To call Bush's repudiation of the Kyoto treaty grossly irresponsible is to minimalize the seriousness of his act. It's difficult to find moments in history to which Bush's treacherous act can be compared. Perhaps it can best be viewed as an unprovoked act of war against the biosphere of this planet Earth we all share. Bush's moral stance is basically that, since the USA has done the lion's share of the damage to the environment so far, it has an inalienable right to continue. Others reject this logic.

So, with the planet under attack by American Imperialists, what can we do? Plenty, I think. Much has been made of globalism in the past two years, with emphasis on its ill effects. Globalism is, however, a double-edged sword, one that can cut Bush to the quick. Intrinsic in the international agreements upon which globalism is founded is the notion of fair competition: all nations play on a level field, and the best competitor wins. If one nation gains an unfair advantage by cheating, other nations have a right to lodge protests with the World Trade Organization (WTO) and then to retaliate against the offending nation through trade sanctions. The machinery is ponderous but effective.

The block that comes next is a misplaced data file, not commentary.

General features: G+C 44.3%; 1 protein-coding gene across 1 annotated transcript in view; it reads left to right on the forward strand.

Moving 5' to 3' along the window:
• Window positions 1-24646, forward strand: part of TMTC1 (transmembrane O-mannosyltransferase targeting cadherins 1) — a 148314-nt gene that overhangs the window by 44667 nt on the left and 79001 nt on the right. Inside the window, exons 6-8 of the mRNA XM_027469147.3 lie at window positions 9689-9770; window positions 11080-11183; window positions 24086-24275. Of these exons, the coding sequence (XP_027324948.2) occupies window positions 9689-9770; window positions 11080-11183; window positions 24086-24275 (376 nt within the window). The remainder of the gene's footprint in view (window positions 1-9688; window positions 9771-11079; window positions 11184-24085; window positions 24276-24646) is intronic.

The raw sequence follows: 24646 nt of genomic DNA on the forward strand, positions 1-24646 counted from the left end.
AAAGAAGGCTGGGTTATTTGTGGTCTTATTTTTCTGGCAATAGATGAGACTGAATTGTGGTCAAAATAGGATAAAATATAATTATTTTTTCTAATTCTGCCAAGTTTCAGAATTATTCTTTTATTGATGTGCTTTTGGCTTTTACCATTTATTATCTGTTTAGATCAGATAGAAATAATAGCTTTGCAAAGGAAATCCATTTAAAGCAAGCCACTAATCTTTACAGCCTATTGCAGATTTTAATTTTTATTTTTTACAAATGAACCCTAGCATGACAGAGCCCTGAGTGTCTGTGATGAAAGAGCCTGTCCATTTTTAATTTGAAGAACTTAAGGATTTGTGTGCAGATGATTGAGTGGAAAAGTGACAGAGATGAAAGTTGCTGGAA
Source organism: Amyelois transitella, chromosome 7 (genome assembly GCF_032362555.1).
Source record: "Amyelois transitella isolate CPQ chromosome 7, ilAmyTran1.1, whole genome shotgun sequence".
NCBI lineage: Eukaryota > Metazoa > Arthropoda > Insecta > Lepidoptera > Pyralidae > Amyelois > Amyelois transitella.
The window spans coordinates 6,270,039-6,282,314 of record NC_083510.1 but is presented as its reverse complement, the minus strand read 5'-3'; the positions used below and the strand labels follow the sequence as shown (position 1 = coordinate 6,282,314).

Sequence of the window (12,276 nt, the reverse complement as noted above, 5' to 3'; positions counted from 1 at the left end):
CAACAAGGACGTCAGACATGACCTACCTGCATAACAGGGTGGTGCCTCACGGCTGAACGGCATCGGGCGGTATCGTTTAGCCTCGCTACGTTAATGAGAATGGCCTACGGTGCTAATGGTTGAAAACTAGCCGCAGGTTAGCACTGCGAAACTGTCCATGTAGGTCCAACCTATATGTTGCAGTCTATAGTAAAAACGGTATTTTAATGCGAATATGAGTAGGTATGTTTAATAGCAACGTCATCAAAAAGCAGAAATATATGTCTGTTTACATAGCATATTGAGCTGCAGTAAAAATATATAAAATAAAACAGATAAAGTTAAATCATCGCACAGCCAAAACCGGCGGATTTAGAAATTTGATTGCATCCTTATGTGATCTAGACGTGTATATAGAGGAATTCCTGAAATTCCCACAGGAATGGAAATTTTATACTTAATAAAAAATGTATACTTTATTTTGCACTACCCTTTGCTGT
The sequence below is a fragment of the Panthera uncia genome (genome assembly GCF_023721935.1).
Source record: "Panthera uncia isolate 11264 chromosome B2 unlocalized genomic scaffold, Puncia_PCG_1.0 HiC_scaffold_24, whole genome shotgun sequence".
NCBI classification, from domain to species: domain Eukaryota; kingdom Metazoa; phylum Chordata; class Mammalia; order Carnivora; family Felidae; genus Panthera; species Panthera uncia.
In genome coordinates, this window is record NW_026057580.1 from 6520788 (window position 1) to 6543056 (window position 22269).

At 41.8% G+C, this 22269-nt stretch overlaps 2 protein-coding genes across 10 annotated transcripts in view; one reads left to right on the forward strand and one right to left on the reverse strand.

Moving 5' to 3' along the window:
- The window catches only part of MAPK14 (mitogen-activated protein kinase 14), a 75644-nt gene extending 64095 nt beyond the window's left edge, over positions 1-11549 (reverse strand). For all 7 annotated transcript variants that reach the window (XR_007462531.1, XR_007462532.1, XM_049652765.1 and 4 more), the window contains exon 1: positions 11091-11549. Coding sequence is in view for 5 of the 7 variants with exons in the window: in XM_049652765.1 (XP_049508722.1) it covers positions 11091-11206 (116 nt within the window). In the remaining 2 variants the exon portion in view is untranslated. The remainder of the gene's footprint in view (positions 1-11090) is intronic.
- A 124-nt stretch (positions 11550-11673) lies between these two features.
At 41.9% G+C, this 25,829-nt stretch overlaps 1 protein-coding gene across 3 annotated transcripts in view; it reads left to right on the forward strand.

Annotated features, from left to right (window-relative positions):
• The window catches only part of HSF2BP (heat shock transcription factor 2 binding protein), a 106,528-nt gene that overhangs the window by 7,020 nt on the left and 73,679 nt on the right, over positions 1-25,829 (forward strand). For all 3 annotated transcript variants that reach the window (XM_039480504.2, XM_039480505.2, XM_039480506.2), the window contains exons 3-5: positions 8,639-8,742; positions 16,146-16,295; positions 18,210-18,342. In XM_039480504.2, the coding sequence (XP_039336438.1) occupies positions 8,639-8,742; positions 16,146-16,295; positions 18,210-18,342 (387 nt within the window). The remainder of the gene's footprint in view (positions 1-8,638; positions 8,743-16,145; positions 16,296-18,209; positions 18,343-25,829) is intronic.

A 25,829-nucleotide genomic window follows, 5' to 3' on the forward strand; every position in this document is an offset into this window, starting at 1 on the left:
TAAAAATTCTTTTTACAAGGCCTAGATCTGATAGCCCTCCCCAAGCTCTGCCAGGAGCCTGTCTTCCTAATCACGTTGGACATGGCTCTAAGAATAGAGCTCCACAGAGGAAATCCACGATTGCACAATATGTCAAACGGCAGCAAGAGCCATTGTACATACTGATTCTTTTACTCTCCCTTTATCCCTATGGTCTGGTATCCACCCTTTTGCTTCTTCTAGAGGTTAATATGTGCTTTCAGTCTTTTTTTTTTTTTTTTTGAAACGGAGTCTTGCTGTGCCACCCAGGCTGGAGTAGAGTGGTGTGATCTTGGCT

All other nations should immediately adopt the Kyoto protocol and begin to reduce their output of CO2 (and other greenhouse gases). Once this is under way, protests should be filed with the WTO against the USA for unfair competition, to wit, burdening the biosphere with unnecessary greenhouse gas emissions in order to improve the competitive position of the US economy. This should be an open-and-shut case. The rest of the world would then be able to boycott US products in some proportion to the amount of unnecessary CO2 generated by the US economy. This is a message that even a Bush can understand.

There's another play, one that only Americans can join. It's time to warm up Kenneth Starr (or does he only do Democrats?). In the wake of WW II, the US and other nations firmly established at the Nürnberg trials the principle that gross offenses against humanity can and should be punished. Bush's repudiation of the Kyoto accords (which you'll recall were specially watered down for the American palate) threatens everyone on the planet, and especially those living in places near sea level, such as Florida. His action can reasonably be seen as treasonous within the context of the Nurnberg principles. Treason, unlike sexual peccadilloes, is a really good reason to impeach a president, one explicitly enumerated in the US constitution. Are you there, Ken? Ken?

J.H. Crawford
7 April 2001

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